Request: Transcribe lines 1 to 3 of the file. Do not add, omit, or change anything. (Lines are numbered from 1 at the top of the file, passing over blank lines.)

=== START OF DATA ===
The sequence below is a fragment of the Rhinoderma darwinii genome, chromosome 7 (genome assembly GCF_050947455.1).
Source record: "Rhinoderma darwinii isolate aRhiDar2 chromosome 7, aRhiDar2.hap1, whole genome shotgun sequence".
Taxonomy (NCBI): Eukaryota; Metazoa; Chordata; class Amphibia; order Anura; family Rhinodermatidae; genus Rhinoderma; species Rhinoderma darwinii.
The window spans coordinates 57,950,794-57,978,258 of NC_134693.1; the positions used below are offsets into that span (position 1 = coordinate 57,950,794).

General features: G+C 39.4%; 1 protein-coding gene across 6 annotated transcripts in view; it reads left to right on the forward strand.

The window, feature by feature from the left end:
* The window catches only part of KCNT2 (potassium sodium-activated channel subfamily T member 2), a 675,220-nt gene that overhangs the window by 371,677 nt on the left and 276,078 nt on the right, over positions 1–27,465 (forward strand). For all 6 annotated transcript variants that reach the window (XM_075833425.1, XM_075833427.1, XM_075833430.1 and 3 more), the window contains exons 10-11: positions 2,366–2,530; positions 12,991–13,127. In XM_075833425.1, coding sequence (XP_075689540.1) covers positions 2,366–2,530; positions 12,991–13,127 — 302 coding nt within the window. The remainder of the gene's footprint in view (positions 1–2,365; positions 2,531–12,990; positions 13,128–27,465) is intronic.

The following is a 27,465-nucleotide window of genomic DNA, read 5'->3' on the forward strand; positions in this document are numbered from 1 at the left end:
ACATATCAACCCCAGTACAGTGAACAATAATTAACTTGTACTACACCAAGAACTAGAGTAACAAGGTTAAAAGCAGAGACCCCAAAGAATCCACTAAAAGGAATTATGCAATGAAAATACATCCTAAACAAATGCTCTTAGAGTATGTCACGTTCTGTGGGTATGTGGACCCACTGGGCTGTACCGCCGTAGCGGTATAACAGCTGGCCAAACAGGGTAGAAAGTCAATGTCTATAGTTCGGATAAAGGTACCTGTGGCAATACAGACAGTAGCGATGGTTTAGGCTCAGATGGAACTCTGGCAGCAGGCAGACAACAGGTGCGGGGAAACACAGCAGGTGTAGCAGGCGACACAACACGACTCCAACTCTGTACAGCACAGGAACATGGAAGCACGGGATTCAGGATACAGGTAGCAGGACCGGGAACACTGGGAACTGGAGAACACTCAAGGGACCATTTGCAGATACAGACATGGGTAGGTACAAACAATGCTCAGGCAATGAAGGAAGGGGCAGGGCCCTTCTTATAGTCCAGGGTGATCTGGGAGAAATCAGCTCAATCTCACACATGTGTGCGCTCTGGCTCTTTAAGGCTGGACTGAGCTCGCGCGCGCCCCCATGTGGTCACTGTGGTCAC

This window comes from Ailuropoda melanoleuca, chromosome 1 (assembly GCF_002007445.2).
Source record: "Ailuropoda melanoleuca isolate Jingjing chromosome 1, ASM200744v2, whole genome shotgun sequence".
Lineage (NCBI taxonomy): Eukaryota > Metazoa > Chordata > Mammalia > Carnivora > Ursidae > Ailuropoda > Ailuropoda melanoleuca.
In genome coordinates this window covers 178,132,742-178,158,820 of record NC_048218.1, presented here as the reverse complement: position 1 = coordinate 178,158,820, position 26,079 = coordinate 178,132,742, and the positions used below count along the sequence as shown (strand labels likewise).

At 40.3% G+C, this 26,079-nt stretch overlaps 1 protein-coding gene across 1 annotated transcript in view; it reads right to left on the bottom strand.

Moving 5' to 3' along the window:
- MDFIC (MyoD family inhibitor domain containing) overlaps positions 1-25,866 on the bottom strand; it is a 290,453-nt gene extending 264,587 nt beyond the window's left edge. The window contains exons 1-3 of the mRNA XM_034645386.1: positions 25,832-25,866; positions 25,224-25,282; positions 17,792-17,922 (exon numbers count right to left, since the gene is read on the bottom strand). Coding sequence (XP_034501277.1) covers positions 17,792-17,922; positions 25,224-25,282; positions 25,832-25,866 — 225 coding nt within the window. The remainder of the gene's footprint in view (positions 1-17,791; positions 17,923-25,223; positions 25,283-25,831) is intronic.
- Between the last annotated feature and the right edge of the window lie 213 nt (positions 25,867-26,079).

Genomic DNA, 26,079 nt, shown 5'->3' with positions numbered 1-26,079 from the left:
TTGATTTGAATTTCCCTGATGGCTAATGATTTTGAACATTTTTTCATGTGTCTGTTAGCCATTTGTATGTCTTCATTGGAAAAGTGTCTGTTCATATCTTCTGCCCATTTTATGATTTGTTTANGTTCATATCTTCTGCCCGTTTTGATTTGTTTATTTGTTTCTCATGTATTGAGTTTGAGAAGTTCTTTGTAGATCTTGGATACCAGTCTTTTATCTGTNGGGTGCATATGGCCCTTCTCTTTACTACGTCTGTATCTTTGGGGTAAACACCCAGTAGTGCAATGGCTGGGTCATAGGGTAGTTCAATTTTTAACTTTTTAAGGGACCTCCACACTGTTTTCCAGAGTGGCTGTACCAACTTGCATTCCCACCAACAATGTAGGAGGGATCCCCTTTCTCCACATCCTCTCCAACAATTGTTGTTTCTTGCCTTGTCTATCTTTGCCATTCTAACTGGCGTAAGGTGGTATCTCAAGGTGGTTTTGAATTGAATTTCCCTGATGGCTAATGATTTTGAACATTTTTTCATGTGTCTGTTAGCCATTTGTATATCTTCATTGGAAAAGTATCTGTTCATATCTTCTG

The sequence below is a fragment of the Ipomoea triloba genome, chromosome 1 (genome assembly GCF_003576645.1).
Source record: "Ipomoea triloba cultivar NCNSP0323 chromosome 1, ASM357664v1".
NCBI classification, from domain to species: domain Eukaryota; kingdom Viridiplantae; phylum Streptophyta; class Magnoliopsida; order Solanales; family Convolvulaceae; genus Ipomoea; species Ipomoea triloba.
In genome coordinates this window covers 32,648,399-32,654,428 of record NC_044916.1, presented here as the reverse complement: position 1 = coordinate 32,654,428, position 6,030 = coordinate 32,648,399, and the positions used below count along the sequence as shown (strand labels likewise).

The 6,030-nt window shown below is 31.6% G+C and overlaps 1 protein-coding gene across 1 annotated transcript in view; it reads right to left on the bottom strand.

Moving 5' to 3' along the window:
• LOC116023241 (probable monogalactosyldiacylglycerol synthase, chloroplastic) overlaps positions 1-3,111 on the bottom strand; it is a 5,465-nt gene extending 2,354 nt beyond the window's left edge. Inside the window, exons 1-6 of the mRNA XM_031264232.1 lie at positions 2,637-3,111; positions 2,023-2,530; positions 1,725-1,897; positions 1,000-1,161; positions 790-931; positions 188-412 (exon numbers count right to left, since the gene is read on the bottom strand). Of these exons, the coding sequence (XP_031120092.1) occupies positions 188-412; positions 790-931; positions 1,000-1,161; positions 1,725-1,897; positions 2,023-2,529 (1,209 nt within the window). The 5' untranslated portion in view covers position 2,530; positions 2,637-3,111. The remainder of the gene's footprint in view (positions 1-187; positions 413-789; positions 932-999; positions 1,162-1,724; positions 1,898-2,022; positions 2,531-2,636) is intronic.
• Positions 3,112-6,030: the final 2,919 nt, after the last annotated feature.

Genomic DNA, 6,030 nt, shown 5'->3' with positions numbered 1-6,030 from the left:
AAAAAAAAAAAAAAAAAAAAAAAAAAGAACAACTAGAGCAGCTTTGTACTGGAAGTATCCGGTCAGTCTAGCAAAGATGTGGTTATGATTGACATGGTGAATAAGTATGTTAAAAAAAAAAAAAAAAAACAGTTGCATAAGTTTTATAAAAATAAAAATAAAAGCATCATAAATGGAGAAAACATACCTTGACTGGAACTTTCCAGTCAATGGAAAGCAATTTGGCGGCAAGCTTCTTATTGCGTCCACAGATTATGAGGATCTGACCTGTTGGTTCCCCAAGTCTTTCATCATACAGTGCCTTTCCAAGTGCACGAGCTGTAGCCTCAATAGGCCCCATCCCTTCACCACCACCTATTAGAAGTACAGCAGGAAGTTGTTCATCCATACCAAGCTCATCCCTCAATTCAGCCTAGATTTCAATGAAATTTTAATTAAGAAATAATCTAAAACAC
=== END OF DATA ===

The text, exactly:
The sequence below is a fragment of the Rhinoderma darwinii genome, chromosome 7 (genome assembly GCF_050947455.1).
Source record: "Rhinoderma darwinii isolate aRhiDar2 chromosome 7, aRhiDar2.hap1, whole genome shotgun sequence".
Taxonomy (NCBI): Eukaryota; Metazoa; Chordata; class Amphibia; order Anura; family Rhinodermatidae; genus Rhinoderma; species Rhinoderma darwinii.